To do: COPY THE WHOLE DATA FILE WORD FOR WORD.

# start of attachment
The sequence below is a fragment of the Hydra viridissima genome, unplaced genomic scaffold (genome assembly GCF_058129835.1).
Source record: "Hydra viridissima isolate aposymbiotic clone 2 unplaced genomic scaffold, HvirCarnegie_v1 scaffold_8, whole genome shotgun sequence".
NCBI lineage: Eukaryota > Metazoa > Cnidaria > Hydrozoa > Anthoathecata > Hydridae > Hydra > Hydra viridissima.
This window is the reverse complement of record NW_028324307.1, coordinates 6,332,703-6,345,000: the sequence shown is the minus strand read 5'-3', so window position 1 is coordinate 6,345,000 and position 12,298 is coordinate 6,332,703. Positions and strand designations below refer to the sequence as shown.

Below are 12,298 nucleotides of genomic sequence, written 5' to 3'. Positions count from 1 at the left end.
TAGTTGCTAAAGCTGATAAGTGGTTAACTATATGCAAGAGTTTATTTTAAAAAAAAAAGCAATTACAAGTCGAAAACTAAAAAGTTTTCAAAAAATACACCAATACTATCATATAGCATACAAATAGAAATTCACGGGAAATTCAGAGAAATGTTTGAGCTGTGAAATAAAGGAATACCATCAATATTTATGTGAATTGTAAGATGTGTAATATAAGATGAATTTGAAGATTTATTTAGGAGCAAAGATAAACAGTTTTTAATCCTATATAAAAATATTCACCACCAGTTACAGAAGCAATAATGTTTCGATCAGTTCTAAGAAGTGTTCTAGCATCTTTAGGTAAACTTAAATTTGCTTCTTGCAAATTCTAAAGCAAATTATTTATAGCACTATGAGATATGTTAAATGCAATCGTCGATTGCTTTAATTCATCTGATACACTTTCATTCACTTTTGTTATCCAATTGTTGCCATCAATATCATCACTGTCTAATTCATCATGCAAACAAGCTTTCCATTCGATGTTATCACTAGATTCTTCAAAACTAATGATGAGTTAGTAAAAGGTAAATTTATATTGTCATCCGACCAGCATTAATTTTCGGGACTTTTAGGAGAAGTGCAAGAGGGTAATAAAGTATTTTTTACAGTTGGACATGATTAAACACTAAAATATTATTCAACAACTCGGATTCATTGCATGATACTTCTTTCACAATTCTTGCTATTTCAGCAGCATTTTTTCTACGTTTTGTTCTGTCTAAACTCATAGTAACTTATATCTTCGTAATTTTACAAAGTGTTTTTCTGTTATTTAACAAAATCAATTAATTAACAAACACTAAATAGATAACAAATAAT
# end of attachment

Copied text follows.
The sequence below is a fragment of the Hydra viridissima genome, unplaced genomic scaffold (genome assembly GCF_058129835.1).
Source record: "Hydra viridissima isolate aposymbiotic clone 2 unplaced genomic scaffold, HvirCarnegie_v1 scaffold_8, whole genome shotgun sequence".
NCBI lineage: Eukaryota > Metazoa > Cnidaria > Hydrozoa > Anthoathecata > Hydridae > Hydra > Hydra viridissima.
This window is the reverse complement of record NW_028324307.1, coordinates 6,332,703-6,345,000: the sequence shown is the minus strand read 5'-3', so window position 1 is coordinate 6,345,000 and position 12,298 is coordinate 6,332,703. Positions and strand designations below refer to the sequence as shown.

Below are 12,298 nucleotides of genomic sequence, written 5' to 3'. Positions count from 1 at the left end.
TAGTTGCTAAAGCTGATAAGTGGTTAACTATATGCAAGAGTTTATTTTAAAAAAAAAAGCAATTACAAGTCGAAAACTAAAAAGTTTTCAAAAAATACACCAATACTATCATATAGCATACAAATAGAAATTCACGGGAAATTCAGAGAAATGTTTGAGCTGTGAAATAAAGGAATACCATCAATATTTATGTGAATTGTAAGATGTGTAATATAAGATGAATTTGAAGATTTATTTAGGAGCAAAGATAAACAGTTTTTAATCCTATATAAAAATATTCACCACCAGTTACAGAAGCAATAATGTTTCGATCAGTTCTAAGAAGTGTTCTAGCATCTTTAGGTAAACTTAAATTTGCTTCTTGCAAATTCTAAAGCAAATTATTTATAGCACTATGAGATATGTTAAATGCAATCGTCGATTGCTTTAATTCATCTGATACACTTTCATTCACTTTTGTTATCCAATTGTTGCCATCAATATCATCACTGTCTAATTCATCATGCAAACAAGCTTTCCATTCGATGTTATCACTAGATTCTTCAAAACTAATGATGAGTTAGTAAAAGGTAAATTTATATTGTCATCCGACCAGCATTAATTTTCGGGACTTTTAGGAGAAGTGCAAGAGGGTAATAAAGTATTTTTTACAGTTGGACATGATTAAACACTAAAATATTATTCAACAACTCGGATTCATTGCATGATACTTCTTTCACAATTCTTGCTATTTCAGCAGCATTTTTTCTACGTTTTGTTCTGTCTAAACTCATAGTAACTTATATCTTCGTAATTTTACAAAGTGTTTTTCTGTTATTTAACAAAATCAATTAATTAACAAACACTAAATAGATAACAAATAAT